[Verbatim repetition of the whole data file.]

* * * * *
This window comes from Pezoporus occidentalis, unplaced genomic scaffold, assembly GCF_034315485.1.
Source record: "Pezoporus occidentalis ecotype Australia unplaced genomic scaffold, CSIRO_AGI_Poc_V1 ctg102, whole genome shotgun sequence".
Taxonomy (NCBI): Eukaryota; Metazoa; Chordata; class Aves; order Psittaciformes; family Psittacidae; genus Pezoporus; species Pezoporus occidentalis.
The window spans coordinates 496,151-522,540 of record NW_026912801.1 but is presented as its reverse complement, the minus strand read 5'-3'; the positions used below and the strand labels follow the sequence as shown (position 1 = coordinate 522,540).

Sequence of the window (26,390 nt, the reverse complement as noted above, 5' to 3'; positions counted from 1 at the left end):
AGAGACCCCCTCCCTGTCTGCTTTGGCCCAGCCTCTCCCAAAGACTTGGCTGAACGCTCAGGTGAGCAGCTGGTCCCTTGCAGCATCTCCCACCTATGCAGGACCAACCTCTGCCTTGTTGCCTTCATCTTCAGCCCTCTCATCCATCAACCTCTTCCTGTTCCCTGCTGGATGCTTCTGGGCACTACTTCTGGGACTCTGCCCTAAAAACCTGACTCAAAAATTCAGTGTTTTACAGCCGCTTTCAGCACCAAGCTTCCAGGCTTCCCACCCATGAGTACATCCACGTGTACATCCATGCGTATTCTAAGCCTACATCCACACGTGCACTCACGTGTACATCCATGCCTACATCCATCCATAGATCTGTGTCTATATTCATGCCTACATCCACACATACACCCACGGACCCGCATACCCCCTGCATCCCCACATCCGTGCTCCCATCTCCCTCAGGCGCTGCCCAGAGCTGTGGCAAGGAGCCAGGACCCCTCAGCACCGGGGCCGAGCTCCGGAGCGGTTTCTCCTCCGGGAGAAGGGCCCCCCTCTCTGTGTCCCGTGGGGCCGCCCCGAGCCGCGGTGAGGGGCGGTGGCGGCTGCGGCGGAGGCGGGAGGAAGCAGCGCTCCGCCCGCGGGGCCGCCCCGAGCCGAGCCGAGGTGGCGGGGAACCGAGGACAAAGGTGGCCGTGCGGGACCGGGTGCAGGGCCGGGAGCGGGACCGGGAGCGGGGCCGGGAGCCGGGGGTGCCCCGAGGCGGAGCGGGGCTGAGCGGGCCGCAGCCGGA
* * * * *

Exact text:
This window comes from Pezoporus occidentalis, unplaced genomic scaffold, assembly GCF_034315485.1.
Source record: "Pezoporus occidentalis ecotype Australia unplaced genomic scaffold, CSIRO_AGI_Poc_V1 ctg102, whole genome shotgun sequence".
Taxonomy (NCBI): Eukaryota; Metazoa; Chordata; class Aves; order Psittaciformes; family Psittacidae; genus Pezoporus; species Pezoporus occidentalis.
The window spans coordinates 496,151-522,540 of record NW_026912801.1 but is presented as its reverse complement, the minus strand read 5'-3'; the positions used below and the strand labels follow the sequence as shown (position 1 = coordinate 522,540).

Sequence of the window (26,390 nt, the reverse complement as noted above, 5' to 3'; positions counted from 1 at the left end):
AGAGACCCCCTCCCTGTCTGCTTTGGCCCAGCCTCTCCCAAAGACTTGGCTGAACGCTCAGGTGAGCAGCTGGTCCCTTGCAGCATCTCCCACCTATGCAGGACCAACCTCTGCCTTGTTGCCTTCATCTTCAGCCCTCTCATCCATCAACCTCTTCCTGTTCCCTGCTGGATGCTTCTGGGCACTACTTCTGGGACTCTGCCCTAAAAACCTGACTCAAAAATTCAGTGTTTTACAGCCGCTTTCAGCACCAAGCTTCCAGGCTTCCCACCCATGAGTACATCCACGTGTACATCCATGCGTATTCTAAGCCTACATCCACACGTGCACTCACGTGTACATCCATGCCTACATCCATCCATAGATCTGTGTCTATATTCATGCCTACATCCACACATACACCCACGGACCCGCATACCCCCTGCATCCCCACATCCGTGCTCCCATCTCCCTCAGGCGCTGCCCAGAGCTGTGGCAAGGAGCCAGGACCCCTCAGCACCGGGGCCGAGCTCCGGAGCGGTTTCTCCTCCGGGAGAAGGGCCCCCCTCTCTGTGTCCCGTGGGGCCGCCCCGAGCCGCGGTGAGGGGCGGTGGCGGCTGCGGCGGAGGCGGGAGGAAGCAGCGCTCCGCCCGCGGGGCCGCCCCGAGCCGAGCCGAGGTGGCGGGGAACCGAGGACAAAGGTGGCCGTGCGGGACCGGGTGCAGGGCCGGGAGCGGGACCGGGAGCGGGGCCGGGAGCCGGGGGTGCCCCGAGGCGGAGCGGGGCTGAGCGGGCCGCAGCCGGA